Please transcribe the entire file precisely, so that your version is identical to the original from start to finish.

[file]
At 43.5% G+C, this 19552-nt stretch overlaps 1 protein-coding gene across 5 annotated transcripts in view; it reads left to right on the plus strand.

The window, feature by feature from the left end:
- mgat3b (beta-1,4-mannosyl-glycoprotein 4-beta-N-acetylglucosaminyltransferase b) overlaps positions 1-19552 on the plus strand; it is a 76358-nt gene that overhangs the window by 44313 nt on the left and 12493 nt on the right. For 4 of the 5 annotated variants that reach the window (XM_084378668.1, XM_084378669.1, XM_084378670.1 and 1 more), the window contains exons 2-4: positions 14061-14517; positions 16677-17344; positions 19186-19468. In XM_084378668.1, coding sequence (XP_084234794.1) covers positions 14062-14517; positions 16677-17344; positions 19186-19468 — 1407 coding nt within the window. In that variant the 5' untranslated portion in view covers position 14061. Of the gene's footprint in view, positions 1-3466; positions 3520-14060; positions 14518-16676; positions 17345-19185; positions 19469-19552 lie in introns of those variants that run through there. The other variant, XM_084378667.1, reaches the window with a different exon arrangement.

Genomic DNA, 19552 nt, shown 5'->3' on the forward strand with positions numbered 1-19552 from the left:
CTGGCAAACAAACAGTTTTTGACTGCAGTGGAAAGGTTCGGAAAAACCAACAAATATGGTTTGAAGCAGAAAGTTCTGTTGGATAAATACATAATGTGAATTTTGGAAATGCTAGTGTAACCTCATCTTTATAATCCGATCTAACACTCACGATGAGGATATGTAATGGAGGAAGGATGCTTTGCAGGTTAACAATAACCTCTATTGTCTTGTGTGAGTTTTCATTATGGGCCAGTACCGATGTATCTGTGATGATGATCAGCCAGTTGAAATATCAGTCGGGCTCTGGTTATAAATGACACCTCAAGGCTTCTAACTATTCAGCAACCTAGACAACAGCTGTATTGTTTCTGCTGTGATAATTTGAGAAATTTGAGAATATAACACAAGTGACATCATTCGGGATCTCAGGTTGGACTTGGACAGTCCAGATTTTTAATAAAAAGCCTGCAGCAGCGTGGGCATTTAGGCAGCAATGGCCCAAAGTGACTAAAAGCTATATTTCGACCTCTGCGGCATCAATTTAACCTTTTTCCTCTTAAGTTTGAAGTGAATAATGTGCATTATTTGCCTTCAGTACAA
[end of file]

At 43.5% G+C, this 19552-nt stretch overlaps 1 protein-coding gene across 5 annotated transcripts in view; it reads left to right on the plus strand.

The window, feature by feature from the left end:
- mgat3b (beta-1,4-mannosyl-glycoprotein 4-beta-N-acetylglucosaminyltransferase b) overlaps positions 1-19552 on the plus strand; it is a 76358-nt gene that overhangs the window by 44313 nt on the left and 12493 nt on the right. For 4 of the 5 annotated variants that reach the window (XM_084378668.1, XM_084378669.1, XM_084378670.1 and 1 more), the window contains exons 2-4: positions 14061-14517; positions 16677-17344; positions 19186-19468. In XM_084378668.1, coding sequence (XP_084234794.1) covers positions 14062-14517; positions 16677-17344; positions 19186-19468 — 1407 coding nt within the window. In that variant the 5' untranslated portion in view covers position 14061. Of the gene's footprint in view, positions 1-3466; positions 3520-14060; positions 14518-16676; positions 17345-19185; positions 19469-19552 lie in introns of those variants that run through there. The other variant, XM_084378667.1, reaches the window with a different exon arrangement.

Genomic DNA, 19552 nt, shown 5'->3' on the forward strand with positions numbered 1-19552 from the left:
CTGGCAAACAAACAGTTTTTGACTGCAGTGGAAAGGTTCGGAAAAACCAACAAATATGGTTTGAAGCAGAAAGTTCTGTTGGATAAATACATAATGTGAATTTTGGAAATGCTAGTGTAACCTCATCTTTATAATCCGATCTAACACTCACGATGAGGATATGTAATGGAGGAAGGATGCTTTGCAGGTTAACAATAACCTCTATTGTCTTGTGTGAGTTTTCATTATGGGCCAGTACCGATGTATCTGTGATGATGATCAGCCAGTTGAAATATCAGTCGGGCTCTGGTTATAAATGACACCTCAAGGCTTCTAACTATTCAGCAACCTAGACAACAGCTGTATTGTTTCTGCTGTGATAATTTGAGAAATTTGAGAATATAACACAAGTGACATCATTCGGGATCTCAGGTTGGACTTGGACAGTCCAGATTTTTAATAAAAAGCCTGCAGCAGCGTGGGCATTTAGGCAGCAATGGCCCAAAGTGACTAAAAGCTATATTTCGACCTCTGCGGCATCAATTTAACCTTTTTCCTCTTAAGTTTGAAGTGAATAATGTGCATTATTTGCCTTCAGTACAA